Even though Henry Brooke worked in a wide variety of genres – poetry, drama, political pamphlets, periodicals – he is remembered primarily now for two popular novels of sensibility: The Fool of Quality (published in five volumes from 1765-1770) and Juliet Grenville (published in three volumes in 1774).
Brooke was born in approximately 1703, in County Cavan, Ireland, the son of Lettice Digby Brooke and William Brooke, a protestant clergyman. He studied at Trinity College, Dublin, before continuing on to Middle College in London. While in London, Brooke became friends with Alexander Pope, and made his initial foray into the literary world with the poem Universal Beauty (1735), whose main legacy now is that it influenced Erasmus Darwin’s The Botanic Garden (1791). Brooke’s next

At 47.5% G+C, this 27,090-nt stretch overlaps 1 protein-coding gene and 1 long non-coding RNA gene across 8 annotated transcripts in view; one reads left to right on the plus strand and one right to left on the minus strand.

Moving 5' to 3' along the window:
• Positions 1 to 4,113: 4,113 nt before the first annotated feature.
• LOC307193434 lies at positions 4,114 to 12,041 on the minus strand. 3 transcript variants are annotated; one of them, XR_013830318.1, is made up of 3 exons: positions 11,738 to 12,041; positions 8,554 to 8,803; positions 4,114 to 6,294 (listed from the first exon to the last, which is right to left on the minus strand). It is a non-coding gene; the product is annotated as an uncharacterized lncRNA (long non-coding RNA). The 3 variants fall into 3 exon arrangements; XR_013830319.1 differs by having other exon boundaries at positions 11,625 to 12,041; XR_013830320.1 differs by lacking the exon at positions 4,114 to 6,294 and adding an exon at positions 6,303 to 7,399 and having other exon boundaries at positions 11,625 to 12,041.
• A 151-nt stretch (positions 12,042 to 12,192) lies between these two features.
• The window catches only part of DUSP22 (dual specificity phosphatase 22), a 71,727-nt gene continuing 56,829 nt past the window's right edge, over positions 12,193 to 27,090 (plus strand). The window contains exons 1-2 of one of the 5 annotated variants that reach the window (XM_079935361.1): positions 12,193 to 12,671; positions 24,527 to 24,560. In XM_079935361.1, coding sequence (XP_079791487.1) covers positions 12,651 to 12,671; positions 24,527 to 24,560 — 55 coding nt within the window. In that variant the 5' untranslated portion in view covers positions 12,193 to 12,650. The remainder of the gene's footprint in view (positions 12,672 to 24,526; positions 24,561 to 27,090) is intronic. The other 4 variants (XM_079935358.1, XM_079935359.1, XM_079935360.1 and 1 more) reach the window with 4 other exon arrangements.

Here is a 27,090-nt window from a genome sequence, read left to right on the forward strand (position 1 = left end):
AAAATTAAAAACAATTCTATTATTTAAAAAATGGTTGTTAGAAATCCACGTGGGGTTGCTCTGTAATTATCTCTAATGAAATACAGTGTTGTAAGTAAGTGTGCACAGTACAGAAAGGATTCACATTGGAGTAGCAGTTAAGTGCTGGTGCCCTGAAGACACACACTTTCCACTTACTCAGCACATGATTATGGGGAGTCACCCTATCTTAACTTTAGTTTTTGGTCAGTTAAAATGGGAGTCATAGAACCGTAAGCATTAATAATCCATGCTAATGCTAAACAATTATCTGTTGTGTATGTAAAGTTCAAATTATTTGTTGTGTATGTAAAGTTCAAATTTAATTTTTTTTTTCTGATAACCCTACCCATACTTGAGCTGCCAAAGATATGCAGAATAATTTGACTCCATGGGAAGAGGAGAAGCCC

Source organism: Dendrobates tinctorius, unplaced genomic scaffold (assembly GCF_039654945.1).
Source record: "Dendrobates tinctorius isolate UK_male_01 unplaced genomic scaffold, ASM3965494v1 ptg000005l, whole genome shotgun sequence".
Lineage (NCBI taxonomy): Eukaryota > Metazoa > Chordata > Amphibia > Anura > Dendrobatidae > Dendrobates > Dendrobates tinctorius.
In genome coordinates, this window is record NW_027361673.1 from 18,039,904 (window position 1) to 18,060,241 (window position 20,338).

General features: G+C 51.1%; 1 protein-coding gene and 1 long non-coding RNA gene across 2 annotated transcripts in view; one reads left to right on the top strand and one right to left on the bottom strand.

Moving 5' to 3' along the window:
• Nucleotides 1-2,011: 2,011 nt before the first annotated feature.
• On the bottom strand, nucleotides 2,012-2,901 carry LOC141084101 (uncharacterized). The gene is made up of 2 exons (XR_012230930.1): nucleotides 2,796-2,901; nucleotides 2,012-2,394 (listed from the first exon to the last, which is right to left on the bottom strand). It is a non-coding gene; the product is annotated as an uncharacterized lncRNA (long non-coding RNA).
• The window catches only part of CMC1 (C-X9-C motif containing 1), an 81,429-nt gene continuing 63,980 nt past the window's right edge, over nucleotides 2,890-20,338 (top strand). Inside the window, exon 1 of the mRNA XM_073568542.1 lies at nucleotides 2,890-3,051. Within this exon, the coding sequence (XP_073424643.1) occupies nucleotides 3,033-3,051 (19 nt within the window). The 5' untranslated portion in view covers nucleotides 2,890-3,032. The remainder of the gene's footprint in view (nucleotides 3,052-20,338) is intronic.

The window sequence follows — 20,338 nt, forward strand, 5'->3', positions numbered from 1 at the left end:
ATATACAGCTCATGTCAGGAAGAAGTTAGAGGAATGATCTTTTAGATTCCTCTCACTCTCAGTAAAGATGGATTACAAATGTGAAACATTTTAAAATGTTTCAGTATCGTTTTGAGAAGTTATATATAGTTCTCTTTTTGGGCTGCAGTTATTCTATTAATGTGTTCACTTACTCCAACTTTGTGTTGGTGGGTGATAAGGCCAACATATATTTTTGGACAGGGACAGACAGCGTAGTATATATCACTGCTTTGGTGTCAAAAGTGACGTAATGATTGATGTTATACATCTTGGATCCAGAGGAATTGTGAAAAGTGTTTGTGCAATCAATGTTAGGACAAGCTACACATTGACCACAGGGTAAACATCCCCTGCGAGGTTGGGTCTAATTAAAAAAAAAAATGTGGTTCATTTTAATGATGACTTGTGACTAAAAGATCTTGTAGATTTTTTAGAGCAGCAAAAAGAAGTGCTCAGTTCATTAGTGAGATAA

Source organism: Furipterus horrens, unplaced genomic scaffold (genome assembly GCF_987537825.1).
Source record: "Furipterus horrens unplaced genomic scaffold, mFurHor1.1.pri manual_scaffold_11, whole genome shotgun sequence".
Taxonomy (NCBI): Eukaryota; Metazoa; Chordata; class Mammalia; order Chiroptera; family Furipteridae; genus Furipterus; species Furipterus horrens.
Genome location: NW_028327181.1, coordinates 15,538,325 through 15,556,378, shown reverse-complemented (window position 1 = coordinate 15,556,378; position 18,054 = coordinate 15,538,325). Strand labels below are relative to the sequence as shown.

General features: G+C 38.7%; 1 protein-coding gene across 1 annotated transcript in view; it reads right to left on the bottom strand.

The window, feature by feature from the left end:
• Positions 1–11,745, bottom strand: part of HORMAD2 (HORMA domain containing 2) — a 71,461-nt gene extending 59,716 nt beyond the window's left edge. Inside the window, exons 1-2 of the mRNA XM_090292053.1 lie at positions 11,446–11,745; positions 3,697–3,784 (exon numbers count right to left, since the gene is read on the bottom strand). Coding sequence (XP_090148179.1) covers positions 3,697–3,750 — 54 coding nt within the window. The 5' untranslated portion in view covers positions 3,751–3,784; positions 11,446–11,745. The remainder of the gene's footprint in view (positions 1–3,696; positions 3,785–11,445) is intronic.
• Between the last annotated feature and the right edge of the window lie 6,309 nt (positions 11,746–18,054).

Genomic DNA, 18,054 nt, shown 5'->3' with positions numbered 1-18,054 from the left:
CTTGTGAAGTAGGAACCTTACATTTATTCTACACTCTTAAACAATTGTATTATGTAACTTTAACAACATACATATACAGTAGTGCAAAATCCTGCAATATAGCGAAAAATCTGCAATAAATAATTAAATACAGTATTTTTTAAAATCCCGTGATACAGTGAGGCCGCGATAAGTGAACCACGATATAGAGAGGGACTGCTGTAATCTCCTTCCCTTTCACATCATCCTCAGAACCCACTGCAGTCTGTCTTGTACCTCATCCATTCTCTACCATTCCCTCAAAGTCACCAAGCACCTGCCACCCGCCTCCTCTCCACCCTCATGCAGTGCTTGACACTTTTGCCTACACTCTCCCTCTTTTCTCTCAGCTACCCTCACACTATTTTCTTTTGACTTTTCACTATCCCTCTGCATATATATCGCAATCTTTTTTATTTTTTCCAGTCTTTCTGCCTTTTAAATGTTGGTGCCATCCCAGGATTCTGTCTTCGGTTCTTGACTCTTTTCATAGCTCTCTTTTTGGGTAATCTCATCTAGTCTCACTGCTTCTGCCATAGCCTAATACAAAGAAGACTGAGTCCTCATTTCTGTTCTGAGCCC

Citation: Wetmore, Alex. "Henry Brooke". The Literary Encyclopedia. First published 08 March 2017 [https://www.litencyc.com/php/speople.php?rec=true&UID=585, accessed 09 December 2023.]